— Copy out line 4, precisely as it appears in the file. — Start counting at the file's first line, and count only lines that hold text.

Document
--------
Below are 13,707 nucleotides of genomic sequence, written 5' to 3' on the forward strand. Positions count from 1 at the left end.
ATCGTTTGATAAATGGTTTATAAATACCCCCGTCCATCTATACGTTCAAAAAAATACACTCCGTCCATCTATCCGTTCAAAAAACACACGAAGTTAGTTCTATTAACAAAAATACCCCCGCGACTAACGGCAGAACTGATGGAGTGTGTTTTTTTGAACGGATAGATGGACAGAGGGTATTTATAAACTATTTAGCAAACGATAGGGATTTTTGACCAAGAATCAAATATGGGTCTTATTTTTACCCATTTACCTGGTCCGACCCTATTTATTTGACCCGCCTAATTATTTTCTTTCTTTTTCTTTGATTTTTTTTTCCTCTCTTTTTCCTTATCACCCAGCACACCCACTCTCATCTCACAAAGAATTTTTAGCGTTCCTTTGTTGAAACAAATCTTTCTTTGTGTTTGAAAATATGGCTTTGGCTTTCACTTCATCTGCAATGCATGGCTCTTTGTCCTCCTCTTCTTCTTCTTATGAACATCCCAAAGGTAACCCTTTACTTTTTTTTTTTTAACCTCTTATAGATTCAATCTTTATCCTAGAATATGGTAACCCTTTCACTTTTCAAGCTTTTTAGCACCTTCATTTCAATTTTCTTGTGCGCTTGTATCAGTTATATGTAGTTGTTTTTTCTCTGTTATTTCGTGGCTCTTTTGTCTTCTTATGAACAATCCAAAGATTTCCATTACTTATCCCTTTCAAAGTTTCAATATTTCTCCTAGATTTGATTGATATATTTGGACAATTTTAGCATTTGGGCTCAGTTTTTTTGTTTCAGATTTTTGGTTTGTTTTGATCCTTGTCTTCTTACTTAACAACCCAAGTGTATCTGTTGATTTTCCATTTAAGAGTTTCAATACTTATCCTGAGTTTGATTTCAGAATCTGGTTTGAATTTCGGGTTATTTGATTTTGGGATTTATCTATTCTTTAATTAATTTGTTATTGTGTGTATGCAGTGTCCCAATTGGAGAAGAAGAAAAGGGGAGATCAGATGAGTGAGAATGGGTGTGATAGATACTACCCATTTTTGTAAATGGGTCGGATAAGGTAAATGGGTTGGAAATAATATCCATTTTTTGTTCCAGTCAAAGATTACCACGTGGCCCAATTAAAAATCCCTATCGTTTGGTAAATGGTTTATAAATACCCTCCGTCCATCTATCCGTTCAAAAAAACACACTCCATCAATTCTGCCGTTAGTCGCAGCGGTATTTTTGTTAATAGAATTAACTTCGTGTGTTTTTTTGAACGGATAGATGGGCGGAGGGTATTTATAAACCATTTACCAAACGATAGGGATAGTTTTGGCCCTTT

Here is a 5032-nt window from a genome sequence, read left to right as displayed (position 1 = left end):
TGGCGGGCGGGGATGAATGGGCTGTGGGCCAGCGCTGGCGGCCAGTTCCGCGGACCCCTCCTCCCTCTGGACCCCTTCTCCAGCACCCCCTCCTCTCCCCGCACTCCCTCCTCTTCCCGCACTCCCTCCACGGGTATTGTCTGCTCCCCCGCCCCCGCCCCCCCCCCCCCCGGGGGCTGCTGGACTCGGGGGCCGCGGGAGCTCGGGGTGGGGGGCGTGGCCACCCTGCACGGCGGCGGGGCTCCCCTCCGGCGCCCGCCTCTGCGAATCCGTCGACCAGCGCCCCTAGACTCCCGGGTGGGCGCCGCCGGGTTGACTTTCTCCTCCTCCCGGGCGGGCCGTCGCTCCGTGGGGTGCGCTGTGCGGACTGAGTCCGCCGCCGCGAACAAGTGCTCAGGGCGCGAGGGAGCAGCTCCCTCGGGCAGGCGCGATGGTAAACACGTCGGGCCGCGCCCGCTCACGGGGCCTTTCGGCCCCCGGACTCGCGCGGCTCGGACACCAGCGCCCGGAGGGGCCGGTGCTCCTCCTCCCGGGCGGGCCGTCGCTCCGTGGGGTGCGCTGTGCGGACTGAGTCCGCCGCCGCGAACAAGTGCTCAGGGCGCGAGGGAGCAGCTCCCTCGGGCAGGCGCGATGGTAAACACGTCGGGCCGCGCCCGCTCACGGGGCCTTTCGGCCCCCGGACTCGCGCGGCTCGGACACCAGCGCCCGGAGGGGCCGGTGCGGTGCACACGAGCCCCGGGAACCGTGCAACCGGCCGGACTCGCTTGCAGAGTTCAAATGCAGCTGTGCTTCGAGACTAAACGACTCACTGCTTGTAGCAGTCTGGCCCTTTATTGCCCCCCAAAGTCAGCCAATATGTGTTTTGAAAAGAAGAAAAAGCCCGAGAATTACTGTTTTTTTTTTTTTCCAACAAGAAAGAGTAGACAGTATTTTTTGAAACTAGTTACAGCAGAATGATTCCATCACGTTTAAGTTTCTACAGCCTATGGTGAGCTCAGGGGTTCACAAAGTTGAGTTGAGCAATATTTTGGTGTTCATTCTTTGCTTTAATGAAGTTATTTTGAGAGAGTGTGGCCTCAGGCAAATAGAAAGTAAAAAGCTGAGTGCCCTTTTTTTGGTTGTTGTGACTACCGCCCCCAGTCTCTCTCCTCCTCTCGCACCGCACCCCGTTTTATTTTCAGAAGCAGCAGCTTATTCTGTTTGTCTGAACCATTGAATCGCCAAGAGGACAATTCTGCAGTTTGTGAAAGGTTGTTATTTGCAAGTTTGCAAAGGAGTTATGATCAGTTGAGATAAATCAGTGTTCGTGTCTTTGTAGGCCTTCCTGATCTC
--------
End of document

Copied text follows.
TGGCGGGCGGGGATGAATGGGCTGTGGGCCAGCGCTGGCGGCCAGTTCCGCGGACCCCTCCTCCCTCTGGACCCCTTCTCCAGCACCCCCTCCTCTCCCCGCACTCCCTCCTCTTCCCGCACTCCCTCCACGGGTATTGTCTGCTCCCCCGCCCCCGCCCCCCCCCCCCCCGGGGGCTGCTGGACTCGGGGGCCGCGGGAGCTCGGGGTGGGGGGCGTGGCCACCCTGCACGGCGGCGGGGCTCCCCTCCGGCGCCCGCCTCTGCGAATCCGTCGACCAGCGCCCCTAGACTCCCGGGTGGGCGCCGCCGGGTTGACTTTCTCCTCCTCCCGGGCGGGCCGTCGCTCCGTGGGGTGCGCTGTGCGGACTGAGTCCGCCGCCGCGAACAAGTGCTCAGGGCGCGAGGGAGCAGCTCCCTCGGGCAGGCGCGATGGTAAACACGTCGGGCCGCGCCCGCTCACGGGGCCTTTCGGCCCCCGGACTCGCGCGGCTCGGACACCAGCGCCCGGAGGGGCCGGTGCTCCTCCTCCCGGGCGGGCCGTCGCTCCGTGGGGTGCGCTGTGCGGACTGAGTCCGCCGCCGCGAACAAGTGCTCAGGGCGCGAGGGAGCAGCTCCCTCGGGCAGGCGCGATGGTAAACACGTCGGGCCGCGCCCGCTCACGGGGCCTTTCGGCCCCCGGACTCGCGCGGCTCGGACACCAGCGCCCGGAGGGGCCGGTGCGGTGCACACGAGCCCCGGGAACCGTGCAACCGGCCGGACTCGCTTGCAGAGTTCAAATGCAGCTGTGCTTCGAGACTAAACGACTCACTGCTTGTAGCAGTCTGGCCCTTTATTGCCCCCCAAAGTCAGCCAATATGTGTTTTGAAAAGAAGAAAAAGCCCGAGAATTACTGTTTTTTTTTTTTTCCAACAAGAAAGAGTAGACAGTATTTTTTGAAACTAGTTACAGCAGAATGATTCCATCACGTTTAAGTTTCTACAGCCTATGGTGAGCTCAGGGGTTCACAAAGTTGAGTTGAGCAATATTTTGGTGTTCATTCTTTGCTTTAATGAAGTTATTTTGAGAGAGTGTGGCCTCAGGCAAATAGAAAGTAAAAAGCTGAGTGCCCTTTTTTTGGTTGTTGTGACTACCGCCCCCAGTCTCTCTCCTCCTCTCGCACCGCACCCCGTTTTATTTTCAGAAGCAGCAGCTTATTCTGTTTGTCTGAACCATTGAATCGCCAAGAGGACAATTCTGCAGTTTGTGAAAGGTTGTTATTTGCAAGTTTGCAAAGGAGTTATGATCAGTTGAGATAAATCAGTGTTCGTGTCTTTGTAGGCCTTCCTGATCTC